Academic institutions and commercial entities play an important role in drug development and improving human health. While both types of sponsors are intertwined with each other, a different set of internal and external pressures influence how they conduct research.
While all sponsors are guided by the principle to improve human health, a lot of the investigator-led trials are asking questions that commercial entities do not necessarily want to dive into, says Wendy Tate, PhD, director of analytics and research optimisation at the research compliance solutions provider Advarra. Even if commercial sponsors want to dive into specific scientific questions, they may not have the luxury, she explains.
Indeed, commercial sponsors have to plan within a certain set of business or financial imperatives, and manage their budget tightly to deliver on profitability, says Kenneth Getz, executive director and research professor at Tufts University School of Medicine. They may direct their focus and resources on studies that will yield results and products that can ultimately generate revenue for the company, explains Lisa Sanders, PhD, senior director of regulatory strategy at the CRO Allucent.
In order to understand the relationship between academia and the commercial sector, Clinical Trials Arena explored how these sponsors are different by conducting a data analysis looking at various clinical trial trends. The analysis shows commercial sponsors conduct fewer but approval-targeted trials, whereas academia initiates more studies that ask wider societal questions. Also, academic and industry sponsors are focused on different therapy areas, which are likely influenced by institutional objectives and market competitiveness, respectively.
Academia initiates more trials
The data analysis shows that academic institutions have led clinical trial research over the past decade. Each year, academia has initiated approximately 60-70% of clinical trials included in this analysis, whereas commercial sponsors initiated around 30-38% of studies.
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However, just because academia has initiated more trials, it does not mean that they are all successfully completed. “Registration is one piece of the action, but finishing the trial is another,” says Dr Barbara Bierer, faculty co-chair of the Multi-Regional Clinical Trials Center of Harvard and Brigham and Women's Hospital. She explains that commercial sponsors rarely abandon their trials unless it is due to futility, efficacy, or safety concerns. Whereas in the academic setting, if one person leaves or funds are lost, the study may not continue.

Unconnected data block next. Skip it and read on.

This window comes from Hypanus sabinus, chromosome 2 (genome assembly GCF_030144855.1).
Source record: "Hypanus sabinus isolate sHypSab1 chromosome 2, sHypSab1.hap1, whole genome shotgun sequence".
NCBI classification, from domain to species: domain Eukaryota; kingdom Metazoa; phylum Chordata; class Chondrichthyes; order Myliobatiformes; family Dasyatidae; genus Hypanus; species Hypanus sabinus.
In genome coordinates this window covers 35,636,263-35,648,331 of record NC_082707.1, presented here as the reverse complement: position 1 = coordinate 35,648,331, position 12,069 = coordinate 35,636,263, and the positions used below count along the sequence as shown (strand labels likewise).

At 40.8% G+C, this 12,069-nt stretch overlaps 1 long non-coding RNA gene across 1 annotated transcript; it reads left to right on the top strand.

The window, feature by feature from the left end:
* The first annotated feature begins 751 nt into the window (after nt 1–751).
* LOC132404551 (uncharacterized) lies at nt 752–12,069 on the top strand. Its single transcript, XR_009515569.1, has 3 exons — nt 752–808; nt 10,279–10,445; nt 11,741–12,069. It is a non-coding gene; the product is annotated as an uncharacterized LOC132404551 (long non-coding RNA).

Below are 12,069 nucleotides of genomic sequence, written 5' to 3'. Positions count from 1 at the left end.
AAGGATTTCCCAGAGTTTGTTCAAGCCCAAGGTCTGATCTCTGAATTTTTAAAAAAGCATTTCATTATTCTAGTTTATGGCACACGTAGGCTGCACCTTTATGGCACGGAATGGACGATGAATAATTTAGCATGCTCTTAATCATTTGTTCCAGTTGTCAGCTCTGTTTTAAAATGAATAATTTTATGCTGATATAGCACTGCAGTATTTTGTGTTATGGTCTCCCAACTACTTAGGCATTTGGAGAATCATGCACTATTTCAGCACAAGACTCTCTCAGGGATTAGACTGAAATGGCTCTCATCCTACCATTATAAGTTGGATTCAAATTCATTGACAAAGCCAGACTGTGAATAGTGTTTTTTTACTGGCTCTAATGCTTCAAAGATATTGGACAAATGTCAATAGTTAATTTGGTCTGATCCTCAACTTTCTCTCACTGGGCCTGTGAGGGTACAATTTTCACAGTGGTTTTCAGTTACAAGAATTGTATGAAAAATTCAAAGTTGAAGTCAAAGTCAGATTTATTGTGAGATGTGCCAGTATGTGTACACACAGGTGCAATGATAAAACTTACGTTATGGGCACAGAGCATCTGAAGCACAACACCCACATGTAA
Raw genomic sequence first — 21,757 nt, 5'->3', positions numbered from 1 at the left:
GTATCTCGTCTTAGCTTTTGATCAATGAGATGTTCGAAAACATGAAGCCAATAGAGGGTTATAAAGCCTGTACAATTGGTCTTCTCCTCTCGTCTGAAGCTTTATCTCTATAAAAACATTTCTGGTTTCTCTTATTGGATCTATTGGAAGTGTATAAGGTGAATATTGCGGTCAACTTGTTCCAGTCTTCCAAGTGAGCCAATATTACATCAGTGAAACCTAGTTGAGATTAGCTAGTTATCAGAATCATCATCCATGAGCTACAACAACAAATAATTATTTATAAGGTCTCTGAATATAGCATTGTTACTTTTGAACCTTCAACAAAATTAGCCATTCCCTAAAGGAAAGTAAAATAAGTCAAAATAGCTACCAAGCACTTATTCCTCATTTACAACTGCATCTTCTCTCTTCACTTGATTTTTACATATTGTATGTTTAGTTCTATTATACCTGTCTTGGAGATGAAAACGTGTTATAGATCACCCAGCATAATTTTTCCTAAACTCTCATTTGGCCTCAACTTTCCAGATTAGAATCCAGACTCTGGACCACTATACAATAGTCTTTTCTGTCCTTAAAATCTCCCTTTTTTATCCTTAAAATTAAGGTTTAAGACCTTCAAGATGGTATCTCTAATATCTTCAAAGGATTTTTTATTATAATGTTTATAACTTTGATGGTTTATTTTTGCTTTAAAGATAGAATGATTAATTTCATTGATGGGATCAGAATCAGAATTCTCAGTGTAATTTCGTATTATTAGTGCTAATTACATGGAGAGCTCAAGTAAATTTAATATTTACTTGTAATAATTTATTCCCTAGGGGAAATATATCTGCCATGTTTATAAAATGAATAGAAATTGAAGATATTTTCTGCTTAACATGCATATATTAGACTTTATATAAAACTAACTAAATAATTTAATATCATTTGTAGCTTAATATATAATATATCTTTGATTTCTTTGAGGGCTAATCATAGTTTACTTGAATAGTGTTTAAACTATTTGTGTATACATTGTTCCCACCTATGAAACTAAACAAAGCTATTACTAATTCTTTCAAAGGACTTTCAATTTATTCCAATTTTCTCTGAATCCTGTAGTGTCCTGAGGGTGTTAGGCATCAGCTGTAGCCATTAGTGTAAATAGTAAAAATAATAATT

Geographically, a different leading sponsor type may be more prolific in each region. Company-sponsored trials are mostly initiated in Europe, Australia, North America, and South America, whereas institution-led trials are more common in Africa and certain parts of Asia. The US has almost an equal amount of both commercial and academic sponsors.
This analysis relied on an exclusive taxonomic approach, which involved the review of thousands of public drug trial records from 2010 to date, as curated in the Clinical Trials Database by GlobalData, the parent company of Clinical Trials Arena.
Varied interest in diseases
When it comes to exploring the type of questions that trials can answer, academic institutions tend to target a wider spread. Tate says a medical school trains upcoming doctors across all different disease realms and has an infrastructure to cover all specialities, whereas commercial sponsors may not afford to run trials in every single disease space.
The analysis shows that academic institutions conduct most of their trials in central nervous system (72.5%) disorders, oncology (69.4%), and cardiovascular disease (69.2%). In contrast, commercial entities initiate most trials in dermatology (47%), respiratory (44%), and immunology (42.5%).
However, academic institutions are often reliant on external agendas and funding. Tate explains that if there is a particular interest in a disease in a country, it is very likely that academic organisations will also be dedicated to that indication. For example, the US federal government oversees a lot of biomedical research, with a big focus on oncology. This interest is not only fuelled by the US National Cancer Institute but also has dedicated support from President Biden’s office, she adds.